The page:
The case for keeping Zoom teaching simple

Image by Th G from Pixabay

In the lead-up to a fall semester that will look very different from past fall semesters, I’ve seen a lot of librarians wondering how to translate the active and engaging instruction they’ve designed for one-shot sessions to a platform like Zoom. If we have to teach it this way, how do we make it more than just a boring lecture/demo combination?

Now, I’m generally in favor of using active learning to engage students in the classroom. In my own one-shot sessions, I like to use simple improv games to keep things lively and fun. Some of my colleagues use much more elaborate escape room-type activities to help students learn about research and the library. It’s fun to spice things up and it makes the experience a little less boring for both ourselves and the students.

But when it comes to finding creative ways to engage students over Zoom, I can’t help but feel like what’s needed is a simpler, more straightforward approach rather than trying to find a way to translate the fancier more fun approaches that we might use in person.

I think this feeling comes from my past experiences with teaching online.

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Talking about priorities

Image by photosforyou from Pixabay

A few weeks ago, I published a post about a time when I got overloaded with committee work, intended as a cautionary tale. As part of that post, I mentioned that the experience necessitated a conversation with my department head about how to prioritize my time. With everything that I was working on, there was no way for me to do it all without burning myself out. As a pre-tenure librarian, I needed to know what to focus on in order to get me to that next step.

I’m lucky enough to work for someone who is receptive to conversations like this and that the people above her are also reasonably understanding when it comes to issues about workload. But I was still scared to do it even as I recognized how important it was to do so.

So I thought I’d share a few details about why I decided to have that conversation and how I approached it for anyone who might be thinking about doing the same. We live in weird times but I feel like a lot of this is still applicable if you find yourself feeling overloaded with work, especially as the pressure to do more (or even the same amount) with fewer people builds with hiring freezes and other job cuts.

Let’s start with the why.

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Faculty activity reports and what I did this past academic year

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Every year by June 30, faculty on my campus have to submit something called a Faculty Activity Report which recounts their various activities throughout the year, from classes taught to special projects worked on to committees served and articles published. The exact purpose of this report, which is a long form rather than a narrative as in my past library job, is a little…vague. But it’s a good chance to reflect on the year’s accomplishments and set goals for the coming academic year.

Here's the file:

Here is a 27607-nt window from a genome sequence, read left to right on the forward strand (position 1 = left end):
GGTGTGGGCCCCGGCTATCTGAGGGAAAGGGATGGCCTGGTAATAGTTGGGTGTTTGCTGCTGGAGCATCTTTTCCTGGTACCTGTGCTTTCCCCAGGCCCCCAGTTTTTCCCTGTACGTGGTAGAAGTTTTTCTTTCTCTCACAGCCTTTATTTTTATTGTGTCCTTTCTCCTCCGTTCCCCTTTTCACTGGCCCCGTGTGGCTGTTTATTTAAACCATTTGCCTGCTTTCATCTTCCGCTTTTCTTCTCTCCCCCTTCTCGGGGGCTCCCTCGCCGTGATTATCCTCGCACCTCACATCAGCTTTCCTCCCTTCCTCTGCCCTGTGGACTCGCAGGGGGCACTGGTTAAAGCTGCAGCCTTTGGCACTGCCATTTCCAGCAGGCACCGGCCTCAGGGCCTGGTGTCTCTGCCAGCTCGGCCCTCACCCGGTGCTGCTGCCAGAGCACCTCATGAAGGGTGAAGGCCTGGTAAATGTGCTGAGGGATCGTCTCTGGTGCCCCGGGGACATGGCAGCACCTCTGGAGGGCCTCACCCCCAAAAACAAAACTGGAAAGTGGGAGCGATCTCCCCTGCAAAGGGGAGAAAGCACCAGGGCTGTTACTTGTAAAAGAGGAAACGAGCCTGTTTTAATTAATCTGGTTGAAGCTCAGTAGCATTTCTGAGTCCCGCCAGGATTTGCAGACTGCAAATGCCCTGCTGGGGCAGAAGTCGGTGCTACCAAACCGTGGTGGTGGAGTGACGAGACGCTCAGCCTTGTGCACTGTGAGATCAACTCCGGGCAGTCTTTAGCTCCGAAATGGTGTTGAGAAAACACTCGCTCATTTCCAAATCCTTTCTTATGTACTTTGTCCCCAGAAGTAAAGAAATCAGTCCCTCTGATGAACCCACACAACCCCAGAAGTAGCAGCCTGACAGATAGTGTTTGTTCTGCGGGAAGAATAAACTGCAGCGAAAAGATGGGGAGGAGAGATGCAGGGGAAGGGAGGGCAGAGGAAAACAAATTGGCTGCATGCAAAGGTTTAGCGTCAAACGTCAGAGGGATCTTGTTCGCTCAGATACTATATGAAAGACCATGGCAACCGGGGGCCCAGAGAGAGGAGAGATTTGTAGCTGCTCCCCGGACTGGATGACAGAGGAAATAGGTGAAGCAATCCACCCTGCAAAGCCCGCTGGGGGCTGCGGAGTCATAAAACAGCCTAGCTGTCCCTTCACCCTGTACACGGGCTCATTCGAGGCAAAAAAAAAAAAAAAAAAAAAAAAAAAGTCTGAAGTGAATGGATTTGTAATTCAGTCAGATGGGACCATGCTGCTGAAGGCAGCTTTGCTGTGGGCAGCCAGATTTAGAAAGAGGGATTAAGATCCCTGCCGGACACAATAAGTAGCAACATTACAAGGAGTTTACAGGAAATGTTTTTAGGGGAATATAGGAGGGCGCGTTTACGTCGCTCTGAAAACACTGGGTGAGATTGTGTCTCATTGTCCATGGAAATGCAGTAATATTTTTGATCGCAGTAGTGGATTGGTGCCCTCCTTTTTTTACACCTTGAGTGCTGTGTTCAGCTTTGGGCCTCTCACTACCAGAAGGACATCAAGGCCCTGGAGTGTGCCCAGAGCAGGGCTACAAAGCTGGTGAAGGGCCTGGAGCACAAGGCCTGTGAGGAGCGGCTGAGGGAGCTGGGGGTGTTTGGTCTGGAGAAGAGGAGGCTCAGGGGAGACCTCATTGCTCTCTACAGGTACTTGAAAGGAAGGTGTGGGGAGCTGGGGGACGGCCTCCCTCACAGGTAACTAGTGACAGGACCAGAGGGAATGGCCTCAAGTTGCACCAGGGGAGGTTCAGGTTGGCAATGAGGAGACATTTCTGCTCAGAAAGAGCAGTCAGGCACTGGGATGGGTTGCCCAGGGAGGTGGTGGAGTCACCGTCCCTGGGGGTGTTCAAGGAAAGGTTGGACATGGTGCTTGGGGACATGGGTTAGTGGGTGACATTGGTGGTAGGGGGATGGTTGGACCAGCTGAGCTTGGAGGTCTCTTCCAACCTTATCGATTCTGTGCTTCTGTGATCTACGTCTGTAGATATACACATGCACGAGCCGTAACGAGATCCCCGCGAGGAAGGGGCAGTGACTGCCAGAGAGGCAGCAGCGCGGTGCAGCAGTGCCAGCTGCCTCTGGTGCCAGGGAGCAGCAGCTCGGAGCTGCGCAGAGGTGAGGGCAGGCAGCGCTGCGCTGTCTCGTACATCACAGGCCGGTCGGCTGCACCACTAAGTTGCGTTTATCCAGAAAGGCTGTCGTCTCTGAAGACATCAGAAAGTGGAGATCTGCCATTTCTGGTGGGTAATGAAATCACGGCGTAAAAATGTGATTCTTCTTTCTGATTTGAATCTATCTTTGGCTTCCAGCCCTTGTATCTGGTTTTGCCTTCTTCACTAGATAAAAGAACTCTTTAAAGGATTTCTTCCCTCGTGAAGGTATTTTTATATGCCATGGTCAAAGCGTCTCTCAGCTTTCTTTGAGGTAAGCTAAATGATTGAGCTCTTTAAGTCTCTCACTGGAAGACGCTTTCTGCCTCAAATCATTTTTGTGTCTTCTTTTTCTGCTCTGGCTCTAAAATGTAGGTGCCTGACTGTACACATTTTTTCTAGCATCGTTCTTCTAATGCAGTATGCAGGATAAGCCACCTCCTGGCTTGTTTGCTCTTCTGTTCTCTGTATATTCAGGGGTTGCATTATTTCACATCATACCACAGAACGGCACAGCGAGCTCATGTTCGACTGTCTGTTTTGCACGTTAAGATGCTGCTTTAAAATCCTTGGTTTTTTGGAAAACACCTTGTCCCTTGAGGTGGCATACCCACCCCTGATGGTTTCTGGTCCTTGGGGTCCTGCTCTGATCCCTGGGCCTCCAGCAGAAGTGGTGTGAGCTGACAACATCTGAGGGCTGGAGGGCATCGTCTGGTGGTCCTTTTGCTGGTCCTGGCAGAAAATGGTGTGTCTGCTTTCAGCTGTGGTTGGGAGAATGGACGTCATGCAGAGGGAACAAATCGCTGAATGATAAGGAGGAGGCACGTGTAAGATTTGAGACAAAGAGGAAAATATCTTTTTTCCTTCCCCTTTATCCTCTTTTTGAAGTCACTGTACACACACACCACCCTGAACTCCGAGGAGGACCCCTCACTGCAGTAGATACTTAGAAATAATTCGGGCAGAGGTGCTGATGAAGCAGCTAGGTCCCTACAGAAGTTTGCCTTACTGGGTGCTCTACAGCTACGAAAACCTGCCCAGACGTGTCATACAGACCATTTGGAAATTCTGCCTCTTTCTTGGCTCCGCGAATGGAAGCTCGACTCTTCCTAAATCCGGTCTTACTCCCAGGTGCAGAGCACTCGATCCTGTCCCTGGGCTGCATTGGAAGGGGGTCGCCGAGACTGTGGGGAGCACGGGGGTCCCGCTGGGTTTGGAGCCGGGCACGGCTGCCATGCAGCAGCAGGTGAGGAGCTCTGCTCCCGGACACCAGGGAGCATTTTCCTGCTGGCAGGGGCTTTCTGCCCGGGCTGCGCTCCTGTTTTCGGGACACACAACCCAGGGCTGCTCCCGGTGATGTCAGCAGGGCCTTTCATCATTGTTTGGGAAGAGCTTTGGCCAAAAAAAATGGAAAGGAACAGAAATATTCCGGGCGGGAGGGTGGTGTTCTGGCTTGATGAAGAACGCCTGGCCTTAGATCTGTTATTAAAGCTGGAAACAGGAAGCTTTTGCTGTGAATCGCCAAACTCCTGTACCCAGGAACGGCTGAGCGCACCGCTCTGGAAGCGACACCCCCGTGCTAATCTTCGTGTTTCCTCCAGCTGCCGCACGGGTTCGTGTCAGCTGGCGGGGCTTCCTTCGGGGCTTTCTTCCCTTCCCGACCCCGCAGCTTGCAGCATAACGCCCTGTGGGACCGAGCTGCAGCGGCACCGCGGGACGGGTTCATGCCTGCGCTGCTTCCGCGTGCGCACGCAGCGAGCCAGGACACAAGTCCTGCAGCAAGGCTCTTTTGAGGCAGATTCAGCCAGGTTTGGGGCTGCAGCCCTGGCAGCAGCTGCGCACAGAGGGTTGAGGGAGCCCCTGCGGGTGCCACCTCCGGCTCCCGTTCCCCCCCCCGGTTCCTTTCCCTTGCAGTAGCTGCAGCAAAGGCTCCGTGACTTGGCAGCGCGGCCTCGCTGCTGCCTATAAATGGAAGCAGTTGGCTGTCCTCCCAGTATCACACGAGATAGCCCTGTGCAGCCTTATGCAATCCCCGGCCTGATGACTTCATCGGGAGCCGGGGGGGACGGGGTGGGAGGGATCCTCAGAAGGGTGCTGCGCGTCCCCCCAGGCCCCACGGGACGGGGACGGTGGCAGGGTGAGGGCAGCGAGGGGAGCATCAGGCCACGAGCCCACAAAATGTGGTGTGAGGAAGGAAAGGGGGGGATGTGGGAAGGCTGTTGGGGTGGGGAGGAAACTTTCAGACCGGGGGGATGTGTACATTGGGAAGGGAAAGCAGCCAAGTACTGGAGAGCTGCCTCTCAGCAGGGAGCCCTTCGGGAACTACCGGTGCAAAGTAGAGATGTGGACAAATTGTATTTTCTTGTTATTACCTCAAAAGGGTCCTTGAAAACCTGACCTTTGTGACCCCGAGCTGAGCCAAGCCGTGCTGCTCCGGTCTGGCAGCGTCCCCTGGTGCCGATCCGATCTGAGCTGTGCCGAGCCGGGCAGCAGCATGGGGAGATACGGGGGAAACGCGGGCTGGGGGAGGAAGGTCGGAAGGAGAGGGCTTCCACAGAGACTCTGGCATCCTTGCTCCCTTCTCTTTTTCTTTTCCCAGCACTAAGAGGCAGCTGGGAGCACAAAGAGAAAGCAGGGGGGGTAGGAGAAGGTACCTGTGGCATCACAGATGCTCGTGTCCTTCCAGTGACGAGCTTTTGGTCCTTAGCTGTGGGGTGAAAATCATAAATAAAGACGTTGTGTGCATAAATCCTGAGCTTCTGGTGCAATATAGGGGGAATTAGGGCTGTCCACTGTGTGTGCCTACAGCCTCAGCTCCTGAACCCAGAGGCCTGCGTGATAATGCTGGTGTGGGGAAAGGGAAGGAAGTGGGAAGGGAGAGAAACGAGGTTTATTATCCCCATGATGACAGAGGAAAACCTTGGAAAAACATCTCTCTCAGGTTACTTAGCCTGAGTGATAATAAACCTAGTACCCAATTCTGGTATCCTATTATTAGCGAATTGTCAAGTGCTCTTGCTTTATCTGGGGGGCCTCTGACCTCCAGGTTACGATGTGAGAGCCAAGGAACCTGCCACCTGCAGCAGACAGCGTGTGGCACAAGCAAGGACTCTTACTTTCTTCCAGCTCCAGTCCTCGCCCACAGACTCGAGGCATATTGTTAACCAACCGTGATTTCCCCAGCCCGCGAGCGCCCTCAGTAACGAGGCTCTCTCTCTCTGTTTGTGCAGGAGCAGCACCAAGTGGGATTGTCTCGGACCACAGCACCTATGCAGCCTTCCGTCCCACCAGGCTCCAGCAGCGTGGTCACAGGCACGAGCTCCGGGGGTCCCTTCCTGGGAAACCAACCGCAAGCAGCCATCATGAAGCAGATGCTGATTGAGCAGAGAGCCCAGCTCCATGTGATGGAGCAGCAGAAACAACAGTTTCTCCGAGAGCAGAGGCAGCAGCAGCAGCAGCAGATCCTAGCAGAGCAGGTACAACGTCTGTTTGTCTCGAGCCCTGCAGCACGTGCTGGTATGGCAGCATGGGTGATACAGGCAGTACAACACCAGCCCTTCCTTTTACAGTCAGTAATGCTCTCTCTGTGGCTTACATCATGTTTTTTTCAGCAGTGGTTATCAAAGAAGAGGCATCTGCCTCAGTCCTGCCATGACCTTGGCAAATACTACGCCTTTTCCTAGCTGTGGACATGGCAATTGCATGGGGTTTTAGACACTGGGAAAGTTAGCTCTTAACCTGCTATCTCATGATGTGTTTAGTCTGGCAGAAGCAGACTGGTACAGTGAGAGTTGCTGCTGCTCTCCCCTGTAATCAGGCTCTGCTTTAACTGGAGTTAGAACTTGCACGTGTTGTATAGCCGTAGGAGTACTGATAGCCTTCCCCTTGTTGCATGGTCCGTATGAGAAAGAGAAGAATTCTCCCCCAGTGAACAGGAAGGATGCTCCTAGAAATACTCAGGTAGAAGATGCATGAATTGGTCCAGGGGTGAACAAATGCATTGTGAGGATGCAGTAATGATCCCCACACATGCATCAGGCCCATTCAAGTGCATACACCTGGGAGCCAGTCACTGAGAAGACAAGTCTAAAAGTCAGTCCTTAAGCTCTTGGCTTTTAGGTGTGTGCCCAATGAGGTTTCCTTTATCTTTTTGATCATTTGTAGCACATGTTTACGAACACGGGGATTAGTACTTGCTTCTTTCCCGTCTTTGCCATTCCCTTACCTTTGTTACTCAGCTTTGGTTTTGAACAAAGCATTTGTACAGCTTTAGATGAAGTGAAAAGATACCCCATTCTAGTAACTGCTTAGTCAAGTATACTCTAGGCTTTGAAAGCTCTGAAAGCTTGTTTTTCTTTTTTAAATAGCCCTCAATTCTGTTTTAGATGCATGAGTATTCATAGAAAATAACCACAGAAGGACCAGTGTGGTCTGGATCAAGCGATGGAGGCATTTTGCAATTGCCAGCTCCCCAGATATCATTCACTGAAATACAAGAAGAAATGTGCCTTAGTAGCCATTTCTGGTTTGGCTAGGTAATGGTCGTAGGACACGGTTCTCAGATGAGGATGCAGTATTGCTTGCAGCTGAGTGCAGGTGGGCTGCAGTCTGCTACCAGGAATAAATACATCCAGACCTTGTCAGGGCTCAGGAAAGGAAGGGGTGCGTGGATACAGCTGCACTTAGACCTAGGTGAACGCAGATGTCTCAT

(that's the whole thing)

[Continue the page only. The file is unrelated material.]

This year, as you might expect, has been a little different. With the shift to working from home, my teaching stopped. Many of my work-related projects stopped. My committees kept going but learning how to do committee work virtually was a learning process, to say the least. My focus shifted instead to my writing and research projects.

While it’s always good to have writing and research projects to list on a FAR, I was afraid that the sudden halt to other activities would make my report look emptier than usual. It wasn’t until I started looking through my weekly notes on things I’ve been working on that I remembered just how busy last summer and fall were for me. It was as if the craziness of the last few months had given me some kind of amnesia for everything that came before. I couldn’t believe how thoroughly I’d forgotten the bigger projects I was working on less than a year ago.

Here’s some of the stuff I accomplished this year:

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Favorite library conference memories

Image by Free-Photos from Pixabay

Like a lot of campuses, the budget crisis brought on by the pandemic means that funding for travel has been suspended at my library for the foreseeable future Which seems okay since it might be a while until it’s safe again for people to gather in large numbers at events like these. And it might be a while after that before anyone actually feels safe doing it.

There are people in my library who are big fans of conferences, both for the networking opportunity and as a chance to present their work, and they feel this loss keenly. As for me, I’m a little relieved. I’m both a nervous traveler and a nervous public speaker, so conferences for me have always been experiences to be endured more than enjoyed.

That said, some of my favorite professional memories and most notable professional experiences have happened at conferences. Below are a few that come to mind.

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Committee work: A cautionary tale

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When it came time to write my narratives for my tenure packet, I was surprised to find that the hardest one to write was the one about service. In both my teaching/librarianship statement and my scholarship statement, I’d been able to reflect meaningfully on how I had grown in these aspects of my work over the years, tying the pieces together into a surprisingly coherent, cohesive story. I knew not only where I had been but where I wanted to go next.

Service? Not so much.

Which is to say, I have a lot of service under my belt, mostly as a member (and sometimes chair) of various committees at the library, campus, state, and national levels. Yet I had no idea what to say about any of it.